This is what Iliescu did with Ceausescu – although arguably, he had to, although many would argue that Ceausescu had to be silenced. This is what Basescu did to Nastase, collecting in exchange a similar treatment in terms of his house and some silly prosecutions. But this has to stop, because it’s not helpful. Politics is a dirty game, and no successful politician has a clean conscience when it comes to fundraising. Even someone who started out with the best intentions will have done something that is actionable in a court of law. This is why I was reluctant to fully embrace Nastase’s prosecution and conviction – even though he pointlessly attacked diaspora, I still feel that there is something wrong with that. I’m also not particularly happy about Iliescu’s prosecution – not because I consider him innocent, but rather because his prosecution would feel, much like Nastase’s, vindictive, unnecessary and counterproductive in terms of Romania’s public image. And so does Severin’s downfall – a capricious rejection of reality. If any of these Adrians would have attempted suicide much like the innocent Republican of the 70s, they’d have succeeded.

And that’s the part that hurts the most. Despite all the prosecutorial efforts, Romania continues to have the Balkanized, corrupt image it always had in the West. All the successes of DNA (the anti-corruption directorate headed by Kovesi and hunted even by ex-Mossad agents) are either unknown in the West or contribute to Romania being seen as an African country somehow parachuted on the European continent. I suspect that our public image has little to do with reality and more to do with the “Roma confusion”, as yet unshakable.

(The anti-corruption successes at the top, are meaningless however without a concerted attack on the “little corruption”, i.e., the kind that happens in schools, tribunals, police patrols, hospitals and state bureaucracy, but that’s not popular or easy to tackle.)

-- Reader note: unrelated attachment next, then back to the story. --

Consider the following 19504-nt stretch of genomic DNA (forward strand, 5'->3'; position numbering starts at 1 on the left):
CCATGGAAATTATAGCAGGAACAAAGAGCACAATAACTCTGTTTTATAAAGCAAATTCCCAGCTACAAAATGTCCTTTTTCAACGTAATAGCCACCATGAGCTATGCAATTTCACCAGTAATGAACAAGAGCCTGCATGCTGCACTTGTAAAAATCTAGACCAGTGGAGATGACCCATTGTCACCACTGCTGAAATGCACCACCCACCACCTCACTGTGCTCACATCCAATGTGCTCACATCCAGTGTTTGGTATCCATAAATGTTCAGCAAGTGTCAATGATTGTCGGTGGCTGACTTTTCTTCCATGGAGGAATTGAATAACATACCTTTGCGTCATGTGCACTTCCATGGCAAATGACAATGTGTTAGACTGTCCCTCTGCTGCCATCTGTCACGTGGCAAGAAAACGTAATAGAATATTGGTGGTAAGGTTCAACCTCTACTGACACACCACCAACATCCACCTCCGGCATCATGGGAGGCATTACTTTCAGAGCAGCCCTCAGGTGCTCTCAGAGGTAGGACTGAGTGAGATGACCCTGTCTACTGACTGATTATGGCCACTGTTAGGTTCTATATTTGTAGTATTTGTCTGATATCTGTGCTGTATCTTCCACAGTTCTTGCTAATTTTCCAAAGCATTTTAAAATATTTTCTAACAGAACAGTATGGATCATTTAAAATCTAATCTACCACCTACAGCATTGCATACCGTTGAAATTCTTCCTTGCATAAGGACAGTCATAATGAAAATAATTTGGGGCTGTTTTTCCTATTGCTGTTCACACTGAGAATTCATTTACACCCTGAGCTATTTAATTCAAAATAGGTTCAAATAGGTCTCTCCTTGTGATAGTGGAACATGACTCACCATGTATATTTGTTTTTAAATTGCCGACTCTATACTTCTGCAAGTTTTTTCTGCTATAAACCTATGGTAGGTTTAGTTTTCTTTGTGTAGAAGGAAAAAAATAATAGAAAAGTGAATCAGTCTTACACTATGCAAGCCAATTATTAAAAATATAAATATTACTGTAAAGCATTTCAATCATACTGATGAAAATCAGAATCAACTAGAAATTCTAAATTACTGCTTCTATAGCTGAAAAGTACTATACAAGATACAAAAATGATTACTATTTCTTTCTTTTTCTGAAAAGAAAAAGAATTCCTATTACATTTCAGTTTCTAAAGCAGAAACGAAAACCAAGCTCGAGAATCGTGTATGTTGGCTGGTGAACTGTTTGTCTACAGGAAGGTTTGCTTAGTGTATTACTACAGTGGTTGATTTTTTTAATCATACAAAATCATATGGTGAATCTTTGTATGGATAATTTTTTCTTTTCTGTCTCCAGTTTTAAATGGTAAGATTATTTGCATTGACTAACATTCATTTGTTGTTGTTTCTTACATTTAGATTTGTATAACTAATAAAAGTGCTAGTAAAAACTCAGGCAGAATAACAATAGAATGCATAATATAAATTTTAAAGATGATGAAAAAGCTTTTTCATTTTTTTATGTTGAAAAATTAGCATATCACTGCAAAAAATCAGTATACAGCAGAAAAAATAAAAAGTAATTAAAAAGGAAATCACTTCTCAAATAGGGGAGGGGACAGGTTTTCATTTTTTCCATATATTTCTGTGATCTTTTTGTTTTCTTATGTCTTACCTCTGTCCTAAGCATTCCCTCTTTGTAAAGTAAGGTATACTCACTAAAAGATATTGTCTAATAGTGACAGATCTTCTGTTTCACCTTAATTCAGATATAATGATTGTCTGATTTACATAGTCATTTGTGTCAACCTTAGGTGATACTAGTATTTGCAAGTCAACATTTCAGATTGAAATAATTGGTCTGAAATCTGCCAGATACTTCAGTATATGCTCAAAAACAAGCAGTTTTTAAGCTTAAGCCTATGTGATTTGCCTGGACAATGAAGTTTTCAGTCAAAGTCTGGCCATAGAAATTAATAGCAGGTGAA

In this context, Basescu’s recent attacks at Iohannis and then at Plesu may be excusable considering his precarious and vulnerable position. “Mr President” does not carry here the same weight as in USA and prosecutions are fair game.

In case you didn’t know, Klaus Iohannis, the quiet Romanian president of German ethnicity, visited a park hosting a few sculptures by Brancusi, and sat at a table that was supposed to stay untouched for preservation purposes. The table is named “the Table of Silence”, which is symbolic to me, considering the complaints many Romanians have of their president not being very chatty. The previous Romanian president, Basescu, posted on Facebook his outrage, using strong words, that the national patrimony has been desecrated. Andrei Plesu, a former Minister of Culture in a few governments, including Basescu’s, wrote an article stating the obvious: the defenders of Romanian sculptural purity are full of it, but he had a conciliatory tone and did not specifically name Basescu. Basescu retorted calling him “without character”. Additionally, Adrian Severin, a Romanian MEP exposed by a newspaper in a farce to be a corrupt MEP was recently convicted. Unlike the other Adrian’s conviction, no attempt to plagiarize Dwyer here.

I am not going to characterize Iohannis gesture of sitting down at Brancusi’s Table of Silence, because to me, the symbolism of this quiet president, recollecting himself at the sculpture made by one of the most authentically Romanian expats ever is far louder than anything Base might say.

However, I have to express my disappointment in Basescu’s conduct. Maybe Plesu’s article was more biting than I gathered, or maybe he did more or said more than what I could find, but the tone and intent is nowhere near what Basescu perceived. Or it could be that Basescu feels deserted by everyone and cannot live a post-presidential quiet life. Either way, such overreactions are grotesque. Even when I disagree with what Plesu is writing, I can’t help liking his style, whereas whenever I stumble upon Basescu’s writings or utterings, I shudder.

I finished this article in a public library. Writing at home doesn’t work for me.

Sources / More info: nw-baseplesu, hn-muraru, hn-iohtacerii, hn-iohmintit, hn-africa, plesu-1, plesu-2, plesu-3

Thank you for reading (mulţam fain pentru cetire)! Publicat Saturday, November 19, 2016 . Similar articles under the following categories (poţi găsi articole similare sub următoarele categorii): (Subscribe), (Subscribe) . Dacă ţi-a plăcut articolul, PinIt-uieste-l, ReddIt-eaza-l, stumble-uieste-l altora, trimite-l pe WhatsApp yMess şi consideră abonarea la fluxul RSS sau prin email. Ma poti de asemenea gasi pe Google. Trackback poateputea fi trimis prin URL-ul de sub Comentarii.